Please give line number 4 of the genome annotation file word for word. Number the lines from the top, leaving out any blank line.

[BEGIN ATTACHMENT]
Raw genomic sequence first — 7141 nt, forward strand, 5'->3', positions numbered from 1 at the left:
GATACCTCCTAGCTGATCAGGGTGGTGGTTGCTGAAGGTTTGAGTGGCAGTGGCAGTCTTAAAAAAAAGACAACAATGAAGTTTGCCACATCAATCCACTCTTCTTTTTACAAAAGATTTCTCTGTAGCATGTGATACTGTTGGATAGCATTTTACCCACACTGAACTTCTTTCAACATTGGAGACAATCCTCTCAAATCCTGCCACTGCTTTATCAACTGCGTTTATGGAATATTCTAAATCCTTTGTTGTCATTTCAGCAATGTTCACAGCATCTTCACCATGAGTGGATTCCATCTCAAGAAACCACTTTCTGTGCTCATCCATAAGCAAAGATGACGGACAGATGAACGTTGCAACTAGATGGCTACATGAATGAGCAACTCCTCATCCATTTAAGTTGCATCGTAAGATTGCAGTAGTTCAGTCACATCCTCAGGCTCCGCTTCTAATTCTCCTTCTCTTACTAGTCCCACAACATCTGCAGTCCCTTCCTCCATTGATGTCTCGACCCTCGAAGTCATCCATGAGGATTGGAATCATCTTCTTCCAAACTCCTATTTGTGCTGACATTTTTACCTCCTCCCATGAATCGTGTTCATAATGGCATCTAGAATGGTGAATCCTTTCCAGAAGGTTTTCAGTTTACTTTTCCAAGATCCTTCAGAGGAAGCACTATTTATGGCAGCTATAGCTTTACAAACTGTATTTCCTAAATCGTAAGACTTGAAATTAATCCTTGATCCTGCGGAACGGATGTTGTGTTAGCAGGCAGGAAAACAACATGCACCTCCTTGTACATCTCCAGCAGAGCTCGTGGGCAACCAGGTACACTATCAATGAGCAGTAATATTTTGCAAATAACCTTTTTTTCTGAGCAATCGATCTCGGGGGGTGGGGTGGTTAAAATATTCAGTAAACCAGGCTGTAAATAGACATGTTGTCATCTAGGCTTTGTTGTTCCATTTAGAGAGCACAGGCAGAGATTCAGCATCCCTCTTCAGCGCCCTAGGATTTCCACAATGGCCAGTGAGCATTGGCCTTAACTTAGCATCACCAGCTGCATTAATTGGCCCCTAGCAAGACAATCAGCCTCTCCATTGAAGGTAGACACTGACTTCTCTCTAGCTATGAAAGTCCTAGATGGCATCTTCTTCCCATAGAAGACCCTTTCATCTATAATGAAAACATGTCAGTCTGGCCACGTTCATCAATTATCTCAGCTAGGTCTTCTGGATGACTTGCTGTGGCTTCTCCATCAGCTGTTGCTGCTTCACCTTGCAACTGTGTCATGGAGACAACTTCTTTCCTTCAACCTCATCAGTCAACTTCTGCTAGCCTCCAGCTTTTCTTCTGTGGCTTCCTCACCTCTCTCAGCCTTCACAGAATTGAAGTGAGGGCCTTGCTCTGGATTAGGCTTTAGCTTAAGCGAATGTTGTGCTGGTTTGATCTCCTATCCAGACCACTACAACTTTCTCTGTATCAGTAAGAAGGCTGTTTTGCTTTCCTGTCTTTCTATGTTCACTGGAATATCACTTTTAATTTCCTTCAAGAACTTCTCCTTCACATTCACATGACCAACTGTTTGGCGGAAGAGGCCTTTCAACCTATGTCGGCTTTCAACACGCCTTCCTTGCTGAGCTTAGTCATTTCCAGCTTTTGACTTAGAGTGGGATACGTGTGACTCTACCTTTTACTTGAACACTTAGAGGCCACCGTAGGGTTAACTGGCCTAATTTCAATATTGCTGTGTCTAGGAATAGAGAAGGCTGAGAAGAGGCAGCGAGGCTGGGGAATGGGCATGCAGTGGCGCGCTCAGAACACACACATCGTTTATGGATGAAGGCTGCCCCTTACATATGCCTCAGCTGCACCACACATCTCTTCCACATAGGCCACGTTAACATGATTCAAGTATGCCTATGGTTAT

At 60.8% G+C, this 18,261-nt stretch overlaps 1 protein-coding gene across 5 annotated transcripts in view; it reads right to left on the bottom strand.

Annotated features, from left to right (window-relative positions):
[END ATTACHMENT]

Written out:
Annotated features, from left to right (window-relative positions):